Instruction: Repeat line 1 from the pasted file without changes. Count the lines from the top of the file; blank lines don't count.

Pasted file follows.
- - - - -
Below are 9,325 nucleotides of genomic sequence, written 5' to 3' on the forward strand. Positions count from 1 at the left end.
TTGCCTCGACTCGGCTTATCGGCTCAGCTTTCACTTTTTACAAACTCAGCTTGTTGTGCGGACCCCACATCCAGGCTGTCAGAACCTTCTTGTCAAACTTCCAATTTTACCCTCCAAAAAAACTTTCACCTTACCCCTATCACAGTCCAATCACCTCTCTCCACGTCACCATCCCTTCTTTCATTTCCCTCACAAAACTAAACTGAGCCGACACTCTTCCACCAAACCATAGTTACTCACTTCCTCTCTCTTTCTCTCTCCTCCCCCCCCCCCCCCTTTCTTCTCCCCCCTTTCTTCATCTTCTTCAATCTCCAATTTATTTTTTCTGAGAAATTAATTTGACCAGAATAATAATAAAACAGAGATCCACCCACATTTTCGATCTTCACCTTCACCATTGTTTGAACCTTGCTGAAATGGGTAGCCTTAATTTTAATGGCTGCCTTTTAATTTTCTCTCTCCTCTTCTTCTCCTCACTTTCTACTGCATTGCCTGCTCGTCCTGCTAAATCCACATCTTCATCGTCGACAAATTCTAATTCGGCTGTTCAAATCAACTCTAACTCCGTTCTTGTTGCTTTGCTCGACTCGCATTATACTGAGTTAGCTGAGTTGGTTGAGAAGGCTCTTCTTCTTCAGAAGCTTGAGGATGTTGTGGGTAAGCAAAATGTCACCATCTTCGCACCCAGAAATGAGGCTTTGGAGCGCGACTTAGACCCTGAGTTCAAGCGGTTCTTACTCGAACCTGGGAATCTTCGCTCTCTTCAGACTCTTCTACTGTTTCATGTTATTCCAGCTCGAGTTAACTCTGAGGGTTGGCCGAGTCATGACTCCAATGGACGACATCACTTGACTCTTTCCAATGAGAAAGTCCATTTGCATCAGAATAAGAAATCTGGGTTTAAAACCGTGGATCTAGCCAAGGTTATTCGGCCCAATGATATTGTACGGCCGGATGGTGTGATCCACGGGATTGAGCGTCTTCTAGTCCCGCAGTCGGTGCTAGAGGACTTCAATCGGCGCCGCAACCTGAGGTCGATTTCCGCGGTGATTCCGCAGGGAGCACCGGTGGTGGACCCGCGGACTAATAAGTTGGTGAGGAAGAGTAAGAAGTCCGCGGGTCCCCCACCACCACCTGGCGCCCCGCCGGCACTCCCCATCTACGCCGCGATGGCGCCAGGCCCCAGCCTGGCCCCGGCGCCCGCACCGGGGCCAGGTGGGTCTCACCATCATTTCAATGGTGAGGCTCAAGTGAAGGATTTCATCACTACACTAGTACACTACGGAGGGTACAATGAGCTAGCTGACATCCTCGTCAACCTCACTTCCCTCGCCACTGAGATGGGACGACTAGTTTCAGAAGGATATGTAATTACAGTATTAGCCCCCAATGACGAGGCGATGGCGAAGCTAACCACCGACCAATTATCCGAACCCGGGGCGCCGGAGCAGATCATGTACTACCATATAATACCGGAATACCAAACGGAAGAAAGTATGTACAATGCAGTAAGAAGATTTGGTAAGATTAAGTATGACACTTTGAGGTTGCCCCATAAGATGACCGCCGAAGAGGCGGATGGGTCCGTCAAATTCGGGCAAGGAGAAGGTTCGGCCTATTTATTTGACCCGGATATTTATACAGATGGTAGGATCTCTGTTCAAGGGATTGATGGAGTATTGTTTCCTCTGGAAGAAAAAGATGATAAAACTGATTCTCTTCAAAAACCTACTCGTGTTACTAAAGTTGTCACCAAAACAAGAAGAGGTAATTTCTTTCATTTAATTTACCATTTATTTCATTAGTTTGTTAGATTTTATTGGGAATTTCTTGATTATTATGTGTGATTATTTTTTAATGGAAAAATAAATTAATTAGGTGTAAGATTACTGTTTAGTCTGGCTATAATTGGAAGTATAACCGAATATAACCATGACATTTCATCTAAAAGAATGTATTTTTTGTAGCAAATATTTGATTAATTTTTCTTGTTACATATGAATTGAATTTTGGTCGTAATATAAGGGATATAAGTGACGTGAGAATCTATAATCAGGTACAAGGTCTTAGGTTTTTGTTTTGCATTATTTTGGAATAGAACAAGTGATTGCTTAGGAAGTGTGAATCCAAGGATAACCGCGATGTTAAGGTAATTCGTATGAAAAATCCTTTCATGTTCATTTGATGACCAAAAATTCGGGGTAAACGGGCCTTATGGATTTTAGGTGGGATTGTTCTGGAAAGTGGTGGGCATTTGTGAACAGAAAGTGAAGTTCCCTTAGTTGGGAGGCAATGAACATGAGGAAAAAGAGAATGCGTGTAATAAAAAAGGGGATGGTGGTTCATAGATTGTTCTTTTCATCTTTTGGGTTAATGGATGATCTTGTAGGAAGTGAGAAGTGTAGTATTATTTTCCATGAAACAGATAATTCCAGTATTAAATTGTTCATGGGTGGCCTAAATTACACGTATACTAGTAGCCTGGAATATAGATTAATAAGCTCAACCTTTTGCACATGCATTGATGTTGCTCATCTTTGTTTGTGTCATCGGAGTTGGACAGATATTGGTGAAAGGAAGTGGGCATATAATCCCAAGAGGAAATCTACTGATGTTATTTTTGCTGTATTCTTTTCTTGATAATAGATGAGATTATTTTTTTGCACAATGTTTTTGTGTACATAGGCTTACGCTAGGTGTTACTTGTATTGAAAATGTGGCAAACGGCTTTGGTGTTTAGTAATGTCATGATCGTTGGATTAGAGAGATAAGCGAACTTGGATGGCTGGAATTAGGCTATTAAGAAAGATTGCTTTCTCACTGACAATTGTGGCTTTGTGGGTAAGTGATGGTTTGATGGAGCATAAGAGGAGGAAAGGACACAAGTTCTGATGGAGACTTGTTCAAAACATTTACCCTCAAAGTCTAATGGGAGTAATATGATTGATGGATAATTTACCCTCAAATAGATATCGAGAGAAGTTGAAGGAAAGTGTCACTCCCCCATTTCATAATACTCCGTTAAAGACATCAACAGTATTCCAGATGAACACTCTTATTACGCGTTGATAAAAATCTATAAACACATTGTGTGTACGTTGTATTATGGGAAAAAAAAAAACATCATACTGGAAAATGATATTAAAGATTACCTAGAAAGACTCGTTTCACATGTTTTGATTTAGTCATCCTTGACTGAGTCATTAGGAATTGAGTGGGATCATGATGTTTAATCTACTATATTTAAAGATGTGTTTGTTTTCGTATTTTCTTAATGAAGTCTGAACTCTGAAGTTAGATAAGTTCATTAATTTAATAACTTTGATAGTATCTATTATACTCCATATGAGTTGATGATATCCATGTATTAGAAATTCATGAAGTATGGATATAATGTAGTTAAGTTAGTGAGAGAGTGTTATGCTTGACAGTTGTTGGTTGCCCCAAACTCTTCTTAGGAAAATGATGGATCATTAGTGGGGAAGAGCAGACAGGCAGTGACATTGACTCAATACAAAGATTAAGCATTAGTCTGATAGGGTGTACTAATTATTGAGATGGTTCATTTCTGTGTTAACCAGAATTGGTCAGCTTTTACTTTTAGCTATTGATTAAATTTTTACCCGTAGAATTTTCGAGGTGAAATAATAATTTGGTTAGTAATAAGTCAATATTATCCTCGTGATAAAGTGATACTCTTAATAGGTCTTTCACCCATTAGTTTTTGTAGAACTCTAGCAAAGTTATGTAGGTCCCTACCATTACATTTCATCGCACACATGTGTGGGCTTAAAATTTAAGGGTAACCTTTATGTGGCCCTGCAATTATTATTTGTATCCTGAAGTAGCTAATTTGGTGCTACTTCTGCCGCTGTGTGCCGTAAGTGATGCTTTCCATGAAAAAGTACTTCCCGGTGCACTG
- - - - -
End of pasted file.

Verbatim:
Below are 9,325 nucleotides of genomic sequence, written 5' to 3' on the forward strand. Positions count from 1 at the left end.